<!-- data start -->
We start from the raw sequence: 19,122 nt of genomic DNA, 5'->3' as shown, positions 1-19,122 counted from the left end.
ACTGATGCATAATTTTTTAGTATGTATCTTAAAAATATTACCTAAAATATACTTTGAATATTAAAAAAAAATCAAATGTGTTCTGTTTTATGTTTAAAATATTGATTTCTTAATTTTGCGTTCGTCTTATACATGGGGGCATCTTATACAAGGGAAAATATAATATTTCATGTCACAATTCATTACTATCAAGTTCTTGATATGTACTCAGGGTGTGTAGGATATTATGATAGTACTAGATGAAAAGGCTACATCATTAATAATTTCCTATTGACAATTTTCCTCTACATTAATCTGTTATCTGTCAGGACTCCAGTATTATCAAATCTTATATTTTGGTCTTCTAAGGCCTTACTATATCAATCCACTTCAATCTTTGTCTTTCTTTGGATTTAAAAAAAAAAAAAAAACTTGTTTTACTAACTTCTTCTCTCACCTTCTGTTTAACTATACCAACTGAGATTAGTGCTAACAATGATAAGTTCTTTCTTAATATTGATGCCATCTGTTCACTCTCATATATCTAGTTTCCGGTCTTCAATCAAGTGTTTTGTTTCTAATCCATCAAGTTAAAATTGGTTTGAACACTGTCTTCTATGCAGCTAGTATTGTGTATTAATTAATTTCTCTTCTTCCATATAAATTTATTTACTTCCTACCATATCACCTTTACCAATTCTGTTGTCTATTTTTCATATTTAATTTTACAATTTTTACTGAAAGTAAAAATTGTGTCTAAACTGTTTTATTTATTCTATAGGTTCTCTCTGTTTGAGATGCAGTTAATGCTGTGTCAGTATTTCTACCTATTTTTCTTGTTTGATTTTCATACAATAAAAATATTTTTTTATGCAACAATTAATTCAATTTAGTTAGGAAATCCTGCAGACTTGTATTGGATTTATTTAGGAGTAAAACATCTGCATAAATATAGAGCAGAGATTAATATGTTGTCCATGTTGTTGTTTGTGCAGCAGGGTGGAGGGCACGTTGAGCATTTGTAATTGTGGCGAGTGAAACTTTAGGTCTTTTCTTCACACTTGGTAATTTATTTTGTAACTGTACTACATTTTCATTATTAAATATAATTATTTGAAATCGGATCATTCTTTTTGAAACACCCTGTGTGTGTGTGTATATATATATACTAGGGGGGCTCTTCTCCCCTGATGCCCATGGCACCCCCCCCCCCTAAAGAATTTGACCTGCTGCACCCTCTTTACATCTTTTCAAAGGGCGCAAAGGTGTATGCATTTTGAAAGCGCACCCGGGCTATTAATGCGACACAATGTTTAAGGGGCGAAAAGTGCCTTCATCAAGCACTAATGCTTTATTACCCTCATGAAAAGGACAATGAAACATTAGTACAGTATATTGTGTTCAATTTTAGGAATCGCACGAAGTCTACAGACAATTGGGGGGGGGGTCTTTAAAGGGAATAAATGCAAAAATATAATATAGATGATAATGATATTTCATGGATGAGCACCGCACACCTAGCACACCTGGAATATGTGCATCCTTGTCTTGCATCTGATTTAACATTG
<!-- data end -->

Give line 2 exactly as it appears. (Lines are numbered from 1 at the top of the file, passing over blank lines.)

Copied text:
ACTGATGCATAATTTTTTAGTATGTATCTTAAAAATATTACCTAAAATATACTTTGAATATTAAAAAAAAATCAAATGTGTTCTGTTTTATGTTTAAAATATTGATTTCTTAATTTTGCGTTCGTCTTATACATGGGGGCATCTTATACAAGGGAAAATATAATATTTCATGTCACAATTCATTACTATCAAGTTCTTGATATGTACTCAGGGTGTGTAGGATATTATGATAGTACTAGATGAAAAGGCTACATCATTAATAATTTCCTATTGACAATTTTCCTCTACATTAATCTGTTATCTGTCAGGACTCCAGTATTATCAAATCTTATATTTTGGTCTTCTAAGGCCTTACTATATCAATCCACTTCAATCTTTGTCTTTCTTTGGATTTAAAAAAAAAAAAAAAACTTGTTTTACTAACTTCTTCTCTCACCTTCTGTTTAACTATACCAACTGAGATTAGTGCTAACAATGATAAGTTCTTTCTTAATATTGATGCCATCTGTTCACTCTCATATATCTAGTTTCCGGTCTTCAATCAAGTGTTTTGTTTCTAATCCATCAAGTTAAAATTGGTTTGAACACTGTCTTCTATGCAGCTAGTATTGTGTATTAATTAATTTCTCTTCTTCCATATAAATTTATTTACTTCCTACCATATCACCTTTACCAATTCTGTTGTCTATTTTTCATATTTAATTTTACAATTTTTACTGAAAGTAAAAATTGTGTCTAAACTGTTTTATTTATTCTATAGGTTCTCTCTGTTTGAGATGCAGTTAATGCTGTGTCAGTATTTCTACCTATTTTTCTTGTTTGATTTTCATACAATAAAAATATTTTTTTATGCAACAATTAATTCAATTTAGTTAGGAAATCCTGCAGACTTGTATTGGATTTATTTAGGAGTAAAACATCTGCATAAATATAGAGCAGAGATTAATATGTTGTCCATGTTGTTGTTTGTGCAGCAGGGTGGAGGGCACGTTGAGCATTTGTAATTGTGGCGAGTGAAACTTTAGGTCTTTTCTTCACACTTGGTAATTTATTTTGTAACTGTACTACATTTTCATTATTAAATATAATTATTTGAAATCGGATCATTCTTTTTGAAACACCCTGTGTGTGTGTGTATATATATATACTAGGGGGGCTCTTCTCCCCTGATGCCCATGGCACCCCCCCCCCCTAAAGAATTTGACCTGCTGCACCCTCTTTACATCTTTTCAAAGGGCGCAAAGGTGTATGCATTTTGAAAGCGCACCCGGGCTATTAATGCGACACAATGTTTAAGGGGCGAAAAGTGCCTTCATCAAGCACTAATGCTTTATTACCCTCATGAAAAGGACAATGAAACATTAGTACAGTATATTGTGTTCAATTTTAGGAATCGCACGAAGTCTACAGACAATTGGGGGGGGGGTCTTTAAAGGGAATAAATGCAAAAATATAATATAGATGATAATGATATTTCATGGATGAGCACCGCACACCTAGCACACCTGGAATATGTGCATCCTTGTCTTGCATCTGATTTAACATTG